The companies announced a licensing agreement on cefepime-taniborbactam.
Cefepime-taniborbactam is a late-stage, investigational antibiotic that has been studied for complicated urinary tract infections (cUTI), and was developed by Malvern, PA,-based Venatorx Pharmaceuticals. In its phase 3 study, CERTAIN 1, the company’s clinical results demonstrated it had achieved its primary efficacy endpoint and showed superiority to meropenem as a treatment for hospitalized adult patients with cUTI, including acute pyelonephritis.
With its successful findings, Venatorx applied for submission of a New Drug Application (NDA) with the FDA. The company was granted a PDUFA target action date set for February 22, 2024.
Ahead of its potential approval, the company announced this week it was partnering with Parsippany, NJ-based Melinta Therapeutics in a licensing agreement to commercialize cefepime-taniborbactam.1
“This partnership will allow Venatorx to continue advancing all of the R&D and regulatory elements of its infectious diseases portfolio including its US government contractual commitments," Venatorx CEO Christopher J. Burns, PhD, said in a statement.1
What the Data Demonstrated
CERTAIN (Cefepime Rescue with Taniborbactam in cUTI) was a global, randomized, double-blind, active-controlled non-inferiority phase 3 study evaluating the efficacy, safety, and tolerability of cefepime-taniborbactam compared to meropenem in adults with cUTI, including acute pyelonephritis.
The study enrolled 661 adult patients who were randomized 2:1 to receive cefepime-taniborbactam 2.5g q8h or meropenem 1g q8h for 7 days (up to 14 days for patients with bacteremia).
The primary efficacy endpoint evaluated the composite clinical and microbiologic response (i.e., bacterial eradication) at the Test of Cure (TOC) visit (Day 19-23) in the microbiological intent-to-treat (microITT) population as specified by FDA and European Medicines Agency guidance.
Cefepime-taniborbactam met the primary efficacy endpoint of statistical noninferiority (NI) to meropenem in the microITT population at TOC with composite microbiologic and clinical success occurring in 70.0% of cefepime-taniborbactam treated patients and 58.0% of meropenem treated patients (treatment difference 11.9; 95% confidence interval (CI), 2.4, 21.6).
A prespecified superiority test following confirmation of NI demonstrated the statistical superiority of cefepime-taniborbactam for the composite endpoint at TOC. The superiority of cefepime-taniborbactam was sustained for the composite microbiologic and clinical response at the Late-Follow-Up (Day 28-35) visit.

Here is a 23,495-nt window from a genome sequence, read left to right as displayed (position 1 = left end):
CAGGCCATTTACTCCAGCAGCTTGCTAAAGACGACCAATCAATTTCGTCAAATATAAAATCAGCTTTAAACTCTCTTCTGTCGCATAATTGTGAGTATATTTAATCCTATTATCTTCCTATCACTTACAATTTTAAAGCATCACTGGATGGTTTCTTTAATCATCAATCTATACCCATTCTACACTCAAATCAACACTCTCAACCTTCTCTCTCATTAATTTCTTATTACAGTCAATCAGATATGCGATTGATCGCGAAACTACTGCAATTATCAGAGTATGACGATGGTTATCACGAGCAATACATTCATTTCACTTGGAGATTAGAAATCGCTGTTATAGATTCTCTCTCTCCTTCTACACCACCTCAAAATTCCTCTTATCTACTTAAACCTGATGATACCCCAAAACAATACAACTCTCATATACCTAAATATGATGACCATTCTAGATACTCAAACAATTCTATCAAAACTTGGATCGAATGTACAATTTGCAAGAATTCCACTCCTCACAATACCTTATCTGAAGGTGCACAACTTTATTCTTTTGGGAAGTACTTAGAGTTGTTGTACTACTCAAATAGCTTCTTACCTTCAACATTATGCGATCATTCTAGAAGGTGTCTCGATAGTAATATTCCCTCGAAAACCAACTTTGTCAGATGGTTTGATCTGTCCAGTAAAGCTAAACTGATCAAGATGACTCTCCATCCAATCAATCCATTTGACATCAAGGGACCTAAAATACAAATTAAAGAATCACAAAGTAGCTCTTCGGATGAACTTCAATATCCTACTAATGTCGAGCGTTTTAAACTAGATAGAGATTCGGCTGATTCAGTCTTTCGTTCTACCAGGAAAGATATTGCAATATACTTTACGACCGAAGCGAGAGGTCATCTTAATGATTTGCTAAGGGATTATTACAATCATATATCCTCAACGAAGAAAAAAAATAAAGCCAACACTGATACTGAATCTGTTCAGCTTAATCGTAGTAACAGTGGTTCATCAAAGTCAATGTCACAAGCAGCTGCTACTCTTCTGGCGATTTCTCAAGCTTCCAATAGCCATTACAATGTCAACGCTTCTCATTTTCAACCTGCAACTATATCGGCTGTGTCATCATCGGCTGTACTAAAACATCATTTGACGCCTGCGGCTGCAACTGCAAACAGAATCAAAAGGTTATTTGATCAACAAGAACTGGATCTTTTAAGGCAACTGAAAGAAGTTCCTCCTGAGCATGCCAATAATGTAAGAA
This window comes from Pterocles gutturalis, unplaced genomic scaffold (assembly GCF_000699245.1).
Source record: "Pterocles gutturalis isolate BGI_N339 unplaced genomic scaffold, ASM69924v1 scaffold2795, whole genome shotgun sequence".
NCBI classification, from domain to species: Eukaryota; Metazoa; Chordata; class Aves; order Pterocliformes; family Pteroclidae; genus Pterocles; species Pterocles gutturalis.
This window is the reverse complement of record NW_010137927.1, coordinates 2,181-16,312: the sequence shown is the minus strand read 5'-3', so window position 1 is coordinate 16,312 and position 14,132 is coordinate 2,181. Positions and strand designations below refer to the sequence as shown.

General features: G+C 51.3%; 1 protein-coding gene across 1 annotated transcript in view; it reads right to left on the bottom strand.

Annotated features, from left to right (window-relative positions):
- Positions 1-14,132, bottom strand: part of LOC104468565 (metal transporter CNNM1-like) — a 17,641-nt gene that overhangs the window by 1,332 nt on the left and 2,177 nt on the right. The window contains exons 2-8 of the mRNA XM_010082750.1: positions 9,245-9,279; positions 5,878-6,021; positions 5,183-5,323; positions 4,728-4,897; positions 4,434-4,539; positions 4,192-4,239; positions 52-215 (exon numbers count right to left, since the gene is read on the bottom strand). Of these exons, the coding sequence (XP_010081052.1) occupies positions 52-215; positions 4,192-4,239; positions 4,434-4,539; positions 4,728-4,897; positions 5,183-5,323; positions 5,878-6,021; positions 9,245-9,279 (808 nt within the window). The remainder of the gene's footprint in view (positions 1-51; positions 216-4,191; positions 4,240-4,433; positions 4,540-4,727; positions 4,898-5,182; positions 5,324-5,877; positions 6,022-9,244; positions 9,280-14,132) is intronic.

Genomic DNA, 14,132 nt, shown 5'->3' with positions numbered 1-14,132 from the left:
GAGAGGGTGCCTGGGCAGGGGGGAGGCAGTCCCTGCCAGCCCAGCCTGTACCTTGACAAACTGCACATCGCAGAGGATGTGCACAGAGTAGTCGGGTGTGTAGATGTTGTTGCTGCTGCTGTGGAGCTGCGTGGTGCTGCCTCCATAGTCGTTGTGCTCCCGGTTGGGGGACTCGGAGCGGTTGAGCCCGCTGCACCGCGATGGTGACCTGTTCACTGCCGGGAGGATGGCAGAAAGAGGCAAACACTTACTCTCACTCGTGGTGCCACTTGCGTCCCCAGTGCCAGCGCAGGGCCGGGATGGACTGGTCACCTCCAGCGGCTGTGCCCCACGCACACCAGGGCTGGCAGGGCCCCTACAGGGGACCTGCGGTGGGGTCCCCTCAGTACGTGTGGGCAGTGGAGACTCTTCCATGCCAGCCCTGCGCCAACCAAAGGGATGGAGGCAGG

Rates of treatment-emergent adverse events (TEAEs) were 35.5% for cefepime-taniborbactam and 29.0% for meropenem. Serious TEAEs occurred in 2.0% and 1.8% of cefepime-taniborbactam and meropenem treated patients, respectively.
Treatment discontinuations due to TEAEs were infrequent, occurring in 3.0% of cefepime-taniborbactam patients and 0.9% of meropenem treated patients.
From Humble Beginnings
Burns says he cofounded the company with 2 other longtime friends, Daniel Pevear, PhD, senior vice president, Biology and Grants Development, and Luigi Xerri, PhD, senior strategic advisor and head of Scientific Affairs, Venatorx at a well-known, corporate bakery and restaurant. The 3 pharmaceutical veterans laid the groundwork for the company there, which was started in 2010, and is headquartered in suburban Philadelphia. The company name comes from the Latin word venator, which means hunter, and rx is the medical symbol for drugs.
Typically, it takes 10 to 15 years from drug development to FDA approval for antibiotics. Burns understands the long road of navigating this unique path beginning in the laboratory developing a unique chemical compound and going through the process of getting funding and approvals and going through clinical trials. It takes wearing both a white lab coat as well as a business suit to achieve such lofty goals. And even if you do get your therapy approved, it has to gain traction in the market, which can be difficult.
“When one tries to commercialize a new antibiotic...it's very difficult to stay alive during the first 2, 3, even 4 years, while you're slowly establishing a market. And that is what has made the small companies suffer in the space," Burns said. He sees the value of the prospective Pasteur Act as a bridge to helping companies with their antibiotics getting through those early years.
Venatorx is also studying cefepime-taniborbactam for hospital-acquired bacterial pneumonia and ventilator-associated bacterial pneumonia (HABP/VABP) in adults. “We are planning to imminently begin enrollment of what's often euphemized, as a half-of-that study, of a hospital acquired bacterial pneumonia study,” Burns said.
Contagion spoke to Burns recently and he offered further insights on cefepime-taniborbactam, his thoughts on the Pasteur Act, and more information on his company’s pipeline.
1. Melinta Therapeutics and Venatorx Pharmaceuticals Announce Licensing Agreement to Commercialize Cefepime-Taniborbactam in the U.S. Venatorx press release. November 9, 2023.https://www.venatorx.com/press-releases/melinta-therapeutics-and-venatorx-pharmaceuticals-announce-licensing-agreement-to-commercialize-cefepime-taniborbactam-in-the-u-s/